Tiny cars, big race

By Debbie Montgomery
Daily Journal

Pinewood lacquered with ingenuity lined up in 75 shapes for the annual Cub Scout Pinewood Derby at the Mall at Barnes Crossing Saturday.

A field of Tigers, Cubs and Webelos, representing 20 packs and supported by cheering families, raced for top honors in the Apilachi District show.

Seven-inch planks, weighing no more than 5 ounces, are designed to challenge the physics of velocity on a standard 48-foot track, said Bruce Crose, derby committee chairman.

The cars race across the elevated track in two to three seconds. “A scientist once told me that if the vehicles were actual automobile size, they would be traveling almost 200 mph,” he said.

“(The derby) helps teach self reliance … and ingenuity,” said District Executive Darren Gantt.

With so many other technological distractions in the form of video games and motorized toys, the old-fashioned derby brings back the basics.

“It's a spirit of competition … something they can put their hands on. It's so different – not an X-Box competition,” Gantt said.

Shoe boxes served as portable garages and contained last minute competitive secrets such as masking tape and graphite.

Preston Moffett of Pack 229 captured first place in the speed division.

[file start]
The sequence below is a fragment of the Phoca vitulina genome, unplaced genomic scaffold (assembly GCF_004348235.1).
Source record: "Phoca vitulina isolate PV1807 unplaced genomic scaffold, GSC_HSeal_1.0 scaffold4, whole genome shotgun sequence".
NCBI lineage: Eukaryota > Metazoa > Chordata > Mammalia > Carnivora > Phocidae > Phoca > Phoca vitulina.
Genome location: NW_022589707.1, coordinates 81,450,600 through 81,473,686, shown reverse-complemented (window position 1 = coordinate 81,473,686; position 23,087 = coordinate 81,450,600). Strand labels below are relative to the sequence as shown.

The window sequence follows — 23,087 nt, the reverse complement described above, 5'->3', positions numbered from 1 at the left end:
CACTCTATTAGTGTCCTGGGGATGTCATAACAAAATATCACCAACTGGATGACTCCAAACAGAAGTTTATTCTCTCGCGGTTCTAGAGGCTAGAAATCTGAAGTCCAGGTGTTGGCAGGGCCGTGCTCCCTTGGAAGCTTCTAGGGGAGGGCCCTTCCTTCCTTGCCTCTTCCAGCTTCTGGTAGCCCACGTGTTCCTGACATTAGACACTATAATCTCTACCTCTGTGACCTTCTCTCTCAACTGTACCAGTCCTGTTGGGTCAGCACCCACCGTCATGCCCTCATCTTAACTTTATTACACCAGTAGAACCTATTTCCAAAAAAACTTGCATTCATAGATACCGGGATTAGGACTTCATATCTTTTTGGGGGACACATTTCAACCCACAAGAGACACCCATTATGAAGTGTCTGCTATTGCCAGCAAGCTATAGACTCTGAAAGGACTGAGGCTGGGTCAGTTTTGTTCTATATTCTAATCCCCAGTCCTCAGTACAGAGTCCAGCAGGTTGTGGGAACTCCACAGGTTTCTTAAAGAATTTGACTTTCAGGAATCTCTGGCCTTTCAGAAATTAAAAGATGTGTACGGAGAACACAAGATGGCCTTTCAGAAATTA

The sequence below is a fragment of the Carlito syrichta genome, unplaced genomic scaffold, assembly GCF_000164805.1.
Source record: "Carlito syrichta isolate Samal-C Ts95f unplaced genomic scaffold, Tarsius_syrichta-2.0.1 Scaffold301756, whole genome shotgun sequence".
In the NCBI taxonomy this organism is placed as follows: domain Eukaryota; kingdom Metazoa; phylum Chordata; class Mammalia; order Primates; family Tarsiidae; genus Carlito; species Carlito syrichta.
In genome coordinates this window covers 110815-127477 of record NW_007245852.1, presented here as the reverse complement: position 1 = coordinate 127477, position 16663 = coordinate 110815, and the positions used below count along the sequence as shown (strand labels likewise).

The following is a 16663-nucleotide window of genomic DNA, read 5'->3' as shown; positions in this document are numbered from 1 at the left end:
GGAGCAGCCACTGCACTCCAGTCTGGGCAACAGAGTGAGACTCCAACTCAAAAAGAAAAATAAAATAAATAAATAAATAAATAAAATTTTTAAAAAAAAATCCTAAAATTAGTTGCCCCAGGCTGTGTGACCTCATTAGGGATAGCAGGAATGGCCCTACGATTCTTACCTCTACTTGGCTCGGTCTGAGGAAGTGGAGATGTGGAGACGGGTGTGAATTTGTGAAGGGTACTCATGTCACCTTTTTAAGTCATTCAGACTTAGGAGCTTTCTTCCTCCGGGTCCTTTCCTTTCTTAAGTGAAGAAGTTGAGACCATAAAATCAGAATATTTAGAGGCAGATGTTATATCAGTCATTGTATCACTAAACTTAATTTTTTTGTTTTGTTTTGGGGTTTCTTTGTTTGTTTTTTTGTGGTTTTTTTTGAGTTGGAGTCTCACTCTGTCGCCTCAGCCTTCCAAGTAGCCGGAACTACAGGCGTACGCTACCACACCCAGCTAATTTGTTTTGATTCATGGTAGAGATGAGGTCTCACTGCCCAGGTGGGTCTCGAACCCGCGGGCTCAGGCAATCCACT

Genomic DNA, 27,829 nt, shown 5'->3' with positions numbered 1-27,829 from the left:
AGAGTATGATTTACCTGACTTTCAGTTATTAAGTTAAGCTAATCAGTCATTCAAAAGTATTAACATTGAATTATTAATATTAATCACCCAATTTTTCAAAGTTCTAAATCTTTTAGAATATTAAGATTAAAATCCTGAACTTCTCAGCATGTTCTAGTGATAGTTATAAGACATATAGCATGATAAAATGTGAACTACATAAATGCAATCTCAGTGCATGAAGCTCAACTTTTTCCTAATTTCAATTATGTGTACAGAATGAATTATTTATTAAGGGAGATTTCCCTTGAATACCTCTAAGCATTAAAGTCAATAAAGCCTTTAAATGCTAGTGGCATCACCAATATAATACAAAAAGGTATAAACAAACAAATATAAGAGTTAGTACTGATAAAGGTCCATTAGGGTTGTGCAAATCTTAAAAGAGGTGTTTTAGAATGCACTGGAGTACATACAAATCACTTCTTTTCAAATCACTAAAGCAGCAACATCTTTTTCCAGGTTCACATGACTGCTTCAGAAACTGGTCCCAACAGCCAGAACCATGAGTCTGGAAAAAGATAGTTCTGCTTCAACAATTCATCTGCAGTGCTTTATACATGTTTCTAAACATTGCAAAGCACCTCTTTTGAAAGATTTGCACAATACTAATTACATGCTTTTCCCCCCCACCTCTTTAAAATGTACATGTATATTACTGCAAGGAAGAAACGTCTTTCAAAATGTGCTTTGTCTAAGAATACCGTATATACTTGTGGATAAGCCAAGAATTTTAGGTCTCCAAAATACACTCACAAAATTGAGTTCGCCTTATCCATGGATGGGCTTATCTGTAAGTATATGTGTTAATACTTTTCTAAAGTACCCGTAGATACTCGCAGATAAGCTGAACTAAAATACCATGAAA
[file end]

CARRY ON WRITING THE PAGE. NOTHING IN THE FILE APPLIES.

There was a banana, a shark, rocket cars, army tanks and even Ole Miss roadsters. NASCAR reversed to wooden jalopies as several sported Dale Earnhardt's 8. It was the guitar entered by Spence Burleson that caught the judges' attention.

Thomas Dukeminier, 9, recently won his Pack 101's most original competition but his younger brother James, 7, captured third Saturday in best design with his Firebird. His dad, Walker Dukeminier, credits the competition with bringing out the youngsters' imagination. “It teaches them camaraderie. There's a lot of interaction and cheering for other teammates.”

“It's a lot of fun and adventure,” Thomas added.

The top design Saturday was Pack 229's Benjamin Steele and his rocket-shaped eagle. The design was in honor of the soldiers serving in Operation Enduring Freedom, he said.